Amtrak #850 Left Out in the Cold.

Airline pilots are only permitted to be work for a specific number of hours. In most instances, a two-person crew can only be on duty for no more than ten hours in a 24-hour period.
It’s the same for a railroad engineer—in fact, for the entire operating crew, which includes the engineer, the assistant engineer and the conductors. They can only be on duty for twelve hours.
When an Amtrak operating crew reaches their limit, it’s said that they “time out” or “go dead”. It’s the same for the engineers in a freight locomotive. And there’s no fudging, either. When the clock says it’s been twelve hours, the crew must shut everything down at that moment. Then it’s up to the railroad to find a relief crew and get them to that train. Nothing moves until the new guys show up.
But sometimes it does appear that there are people working for the freight railroads who take perverse pleasure in making life difficult for Amtrak and that, of course, includes Amtrak passengers.

 For instance, this past Monday night, an eastbound CSX freight had just gone through Crawfordsville, Indiana, when the crew “timed out”. According to information I’ve received, they could have stopped in Crawfordsville or, as an alternative, moved off onto a siding just before they were about to “go dead”.
Instead, they blocked the main line for more almost four hours while CSX located a fresh crew and they could find their way to where the train had stopped. A routine exercise for freight railroads.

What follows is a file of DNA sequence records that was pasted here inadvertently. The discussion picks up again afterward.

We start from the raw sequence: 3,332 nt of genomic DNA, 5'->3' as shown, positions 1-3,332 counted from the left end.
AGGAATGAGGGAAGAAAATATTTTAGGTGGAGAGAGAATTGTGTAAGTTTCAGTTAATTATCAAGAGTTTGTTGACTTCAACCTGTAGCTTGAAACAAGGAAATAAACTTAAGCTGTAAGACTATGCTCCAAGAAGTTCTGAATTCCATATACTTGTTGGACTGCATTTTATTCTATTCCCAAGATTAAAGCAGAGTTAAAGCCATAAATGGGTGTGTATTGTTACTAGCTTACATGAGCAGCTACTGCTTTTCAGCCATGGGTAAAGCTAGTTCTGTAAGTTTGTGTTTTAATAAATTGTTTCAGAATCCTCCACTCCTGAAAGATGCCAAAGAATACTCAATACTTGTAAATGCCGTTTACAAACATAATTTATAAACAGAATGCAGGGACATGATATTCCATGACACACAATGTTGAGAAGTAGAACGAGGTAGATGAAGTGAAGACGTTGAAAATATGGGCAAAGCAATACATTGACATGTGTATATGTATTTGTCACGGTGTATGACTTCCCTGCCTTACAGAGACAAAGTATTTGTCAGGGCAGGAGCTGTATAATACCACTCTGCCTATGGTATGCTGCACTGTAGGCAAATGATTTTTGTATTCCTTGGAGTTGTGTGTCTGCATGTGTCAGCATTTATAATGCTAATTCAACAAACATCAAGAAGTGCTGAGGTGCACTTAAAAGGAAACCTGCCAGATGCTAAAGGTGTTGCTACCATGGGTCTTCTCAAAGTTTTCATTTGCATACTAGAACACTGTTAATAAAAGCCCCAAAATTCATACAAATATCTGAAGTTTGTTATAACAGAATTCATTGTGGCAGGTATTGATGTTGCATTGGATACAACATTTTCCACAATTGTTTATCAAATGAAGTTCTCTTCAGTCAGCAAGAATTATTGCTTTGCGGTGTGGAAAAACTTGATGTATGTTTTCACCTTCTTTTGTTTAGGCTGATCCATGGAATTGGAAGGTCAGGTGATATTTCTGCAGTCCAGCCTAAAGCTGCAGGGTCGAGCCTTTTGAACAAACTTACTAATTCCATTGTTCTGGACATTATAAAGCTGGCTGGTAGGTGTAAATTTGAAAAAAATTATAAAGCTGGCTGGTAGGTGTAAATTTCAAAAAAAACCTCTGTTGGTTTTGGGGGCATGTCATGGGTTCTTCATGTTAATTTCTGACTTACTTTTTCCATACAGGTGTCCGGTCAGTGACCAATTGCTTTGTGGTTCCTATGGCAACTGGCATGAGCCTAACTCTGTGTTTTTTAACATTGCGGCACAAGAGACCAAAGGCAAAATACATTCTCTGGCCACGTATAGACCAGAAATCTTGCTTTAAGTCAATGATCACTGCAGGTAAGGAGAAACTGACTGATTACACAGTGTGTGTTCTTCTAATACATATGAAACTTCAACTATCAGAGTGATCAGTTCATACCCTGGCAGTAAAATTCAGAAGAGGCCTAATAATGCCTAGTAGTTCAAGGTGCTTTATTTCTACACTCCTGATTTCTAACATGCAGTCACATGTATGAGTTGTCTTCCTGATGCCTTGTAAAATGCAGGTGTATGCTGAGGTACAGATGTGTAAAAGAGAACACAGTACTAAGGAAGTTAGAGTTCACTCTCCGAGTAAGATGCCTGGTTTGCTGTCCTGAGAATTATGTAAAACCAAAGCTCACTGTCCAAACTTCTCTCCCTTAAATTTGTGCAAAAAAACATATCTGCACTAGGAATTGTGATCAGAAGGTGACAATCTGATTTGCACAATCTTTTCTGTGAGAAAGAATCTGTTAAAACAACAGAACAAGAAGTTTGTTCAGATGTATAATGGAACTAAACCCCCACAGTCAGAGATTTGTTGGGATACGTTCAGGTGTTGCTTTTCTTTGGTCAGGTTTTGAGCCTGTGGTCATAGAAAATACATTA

But it was sure a serious inconvenience for passengers aboard Amtrak train #850, the Hoosier State, en route from Chicago to Indianapolis. They were stuck behind that stopped freight train for more than three hours, and those expecting to reach Indianapolis just before midnight didn’t get there until 2:43 a.m. All during that long wait, they were just 40 miles from their destination.
What do you suppose the CSX crew and the dispatcher were thinking? They knew Amtrak was behind them, of course, but it’s pretty clear that no effort was made to let the Hoosier State pass before they “went dead”. Let me assure you, this kind of stuff occurs frequently all over the country.
Ironically, the Surface Transportation Board has been meeting in Washington to consider a new “policy” that would give more flexibility to the freight railroads when it comes to deciding whether to give “preference” to their freight trains or to Amtrak.
How’s that for timing! Look for vociferous objections from NARP.